Fourth Therapy Dog Begins Training to Be a Drexel Dragon

The University’s family of Cane Corso therapy dogs is getting bigger, with another pup preparing for certification to work alongside cousin Java, aunt Espresso and grandmother Chai.
Starting clockwise from standing dog: Espresso (standing), Chai, Mocha Latte and Java (lying down). Photo courtesy Janine Erato.
Starting clockwise from standing dog: Espresso (standing), Chai, Mocha Latte and Java (lying down). Photo courtesy Janine Erato

…And baby Mocha Latte makes four — or will make four, once the five-month Cane Corso passes the certification test to become a therapy dog at Drexel University. The goal is to have that happen next year, but until then, the excitable pup will train on Drexel’s campuses so she can eventually work alongside cousin Java, aunt Espresso and grandmother Chai.

“Last month, I brought Mocha Latte to the Drexel Recreation Center [where Java, Espresso and Chai are officially employed] to meet the staff first. It was her first time meeting people outside of our household!” said Janine Erato, who is the handler for all the dogs. “Because she had not met other people before, she was unsure at first but then started licking everyone.”

Mocha Latte — who also goes by Mocha, or nicknames “Drama Momma” and “Mocha Moo” — is the first of Drexel’s therapy dogs to start training on campus before certification, rather than spending those hours of preparation off-site.  

“She has been on campus to start meeting students and getting comfortable with all the campus activity,” said Erato. “Everyone has been supportive with her training by waiting to meet her until she moves to meet them, feeding her to help her understand everyone is friendly and asking her to do some basic commands such as ‘sit’ or ‘down.’”

A family tree showing how grandmother Chai, daughter Espresso, grandson Java and granddaughter Mocha Latte are related.

When Mocha finally joins Drexel, she will be the fourth member of a historic dynasty. While some colleges and universities across the country employ one or more therapy dogs, Drexel holds the unique distinction of having not just multiple therapy dogs, but multiple therapy dogs from one family. It’s something that Erato has steadily been working towards since she and Chai started working at Drexel in 2016, with Chai’s daughter Espresso joining in 2017 and Espresso’s son Java in 2019.

Another way they’re keeping things all in the family: the drink names. Each litter of Cane Corsos is named with one letter of the alphabet — Chai was part of the “c” litter, Espresso the “e” litter and Java the “j” litter. Surprise: Mocha Latte is actually part of the “l” litter.  

“When we were looking at ‘c’ names, we had a huge list, but chai is my favorite drink. My daughter jokingly said we should name her ‘Chai!’ It stuck,” remembered Erato. “After that, we deliberately looked only at coffee and tea names for our pack.”

With Mocha’s training starting in August and the new academic year beginning at the end of September, Erato has been bringing the dogs to campus on Mondays for office hours on the third floor of the Rec Center. She brought Java and Mocha to the Queen Lane Campus during the College of Medicine’s orientation week during the first week of August. For the fall term, she’s already working with several campus organizations to partner on activities.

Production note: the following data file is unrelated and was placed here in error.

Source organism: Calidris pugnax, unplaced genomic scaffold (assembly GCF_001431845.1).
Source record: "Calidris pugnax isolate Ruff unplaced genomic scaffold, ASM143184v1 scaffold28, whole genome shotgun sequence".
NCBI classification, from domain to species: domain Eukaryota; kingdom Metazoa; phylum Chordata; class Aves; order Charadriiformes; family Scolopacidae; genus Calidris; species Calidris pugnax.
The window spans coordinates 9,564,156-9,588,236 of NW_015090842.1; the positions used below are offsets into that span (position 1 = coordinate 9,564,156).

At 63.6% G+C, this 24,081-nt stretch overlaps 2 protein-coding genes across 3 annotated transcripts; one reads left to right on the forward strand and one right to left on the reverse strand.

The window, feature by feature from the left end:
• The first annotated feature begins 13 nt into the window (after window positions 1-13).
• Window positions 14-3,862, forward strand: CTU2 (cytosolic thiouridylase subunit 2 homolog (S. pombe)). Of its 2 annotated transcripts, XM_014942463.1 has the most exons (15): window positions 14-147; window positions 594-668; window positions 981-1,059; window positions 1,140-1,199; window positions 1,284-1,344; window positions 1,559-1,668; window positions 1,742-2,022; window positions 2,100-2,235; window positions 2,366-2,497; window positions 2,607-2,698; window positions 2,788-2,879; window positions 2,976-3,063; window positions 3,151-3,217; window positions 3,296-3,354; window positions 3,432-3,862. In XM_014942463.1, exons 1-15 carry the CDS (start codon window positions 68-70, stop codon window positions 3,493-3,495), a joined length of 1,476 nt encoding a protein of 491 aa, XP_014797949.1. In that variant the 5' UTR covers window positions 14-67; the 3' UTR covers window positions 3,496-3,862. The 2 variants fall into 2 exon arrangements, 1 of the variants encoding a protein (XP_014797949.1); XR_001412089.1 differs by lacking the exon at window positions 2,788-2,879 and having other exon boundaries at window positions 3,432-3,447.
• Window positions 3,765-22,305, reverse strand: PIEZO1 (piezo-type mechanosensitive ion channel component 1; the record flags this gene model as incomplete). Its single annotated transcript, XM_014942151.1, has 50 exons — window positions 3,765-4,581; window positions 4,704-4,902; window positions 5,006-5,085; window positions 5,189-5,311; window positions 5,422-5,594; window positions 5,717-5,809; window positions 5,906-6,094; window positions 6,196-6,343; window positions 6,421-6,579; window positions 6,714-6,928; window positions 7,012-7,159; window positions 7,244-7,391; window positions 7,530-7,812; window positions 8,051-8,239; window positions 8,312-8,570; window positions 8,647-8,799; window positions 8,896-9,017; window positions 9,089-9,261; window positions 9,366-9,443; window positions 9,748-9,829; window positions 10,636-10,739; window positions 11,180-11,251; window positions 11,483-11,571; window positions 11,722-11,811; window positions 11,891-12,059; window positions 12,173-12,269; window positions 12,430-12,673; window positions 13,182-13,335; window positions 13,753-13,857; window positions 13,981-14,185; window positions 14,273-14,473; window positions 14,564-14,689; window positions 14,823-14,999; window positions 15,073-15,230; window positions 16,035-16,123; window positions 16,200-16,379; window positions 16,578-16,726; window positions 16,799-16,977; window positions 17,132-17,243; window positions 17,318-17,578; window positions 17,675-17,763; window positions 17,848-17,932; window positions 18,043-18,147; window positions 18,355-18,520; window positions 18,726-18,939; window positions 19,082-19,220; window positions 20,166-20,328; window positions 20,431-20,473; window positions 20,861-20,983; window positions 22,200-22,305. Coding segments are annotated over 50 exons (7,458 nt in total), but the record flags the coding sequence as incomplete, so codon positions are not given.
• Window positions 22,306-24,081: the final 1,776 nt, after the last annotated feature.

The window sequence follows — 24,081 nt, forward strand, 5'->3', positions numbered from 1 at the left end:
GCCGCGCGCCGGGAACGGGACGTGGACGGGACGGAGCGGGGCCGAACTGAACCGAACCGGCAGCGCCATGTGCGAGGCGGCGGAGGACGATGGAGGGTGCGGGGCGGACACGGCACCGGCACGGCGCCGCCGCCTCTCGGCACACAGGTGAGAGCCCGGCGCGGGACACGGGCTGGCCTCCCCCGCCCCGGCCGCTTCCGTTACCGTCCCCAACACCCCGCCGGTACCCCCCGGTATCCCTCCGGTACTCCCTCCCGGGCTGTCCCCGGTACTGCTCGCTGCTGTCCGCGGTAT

Mocha relaxing at home. Photo courtesy Janine Erato.
Mocha relaxing at home. Photo courtesy Janine Erato.

“Since we are on campus often, I usually bring one or two dogs with me,” said Erato. “Sometimes I feel like I am taking whichever dog gets to the door first, but in reality, there is logic to my decision-making process. For example, Espresso is perfect for doing campus walks because she has tons of energy. Recently, we were at the Dornsife Center for Neighborhood Partnerships where children read to Drexel’s therapy dog; Chai snuggled up with a stuffed animal and enjoyed every minute of it. Java likes indoor events because bicycles zooming by worry him. And for now, Mocha is just working on meeting a few people at a time and learning we have a huge Drexel family!”

Off-campus, you can see what the dogs are doing through updates on their Facebook, Instagram, Twitter and Snapchat (username: chaiatdrexel) accounts. Students, faculty and professional staff can also email for event appearances and meet-and-greet requests with organizations, departments, offices and other Drexel entities.

After originally starting at Drexel seven years ago with the encouragement of Joseph Roche ’19, who was living with the Erato family, Erato is proud of her time at the University with the dogs. She’s gone from spending six to eight hours a week on Drexel’s three campuses with Chai to over 20 hours a week with four dogs, with many community outreach events and interns helping to grow the therapy dog program. She’s also thankful for what she says has been an “overwhelming response” to having the dogs become part of the University community.

“The moments that stand out the most are the ones that were more impactful than I knew,” said Erato. “For example, a student was finding it challenging to make connections on campus. We talked about what worked in high school and ways to connect on campus. Weeks later, a thankful mom reached out to let me know that connections were made, and the student was thriving — I appreciated the update. The other stories that mean the most are just like that: a ripple effect of knowing that the times spent playing with the dogs helped students de-stress before a test or eased pain after a breakup. Sometimes our biggest impact is when we don’t know we are making one, and that’s okay.”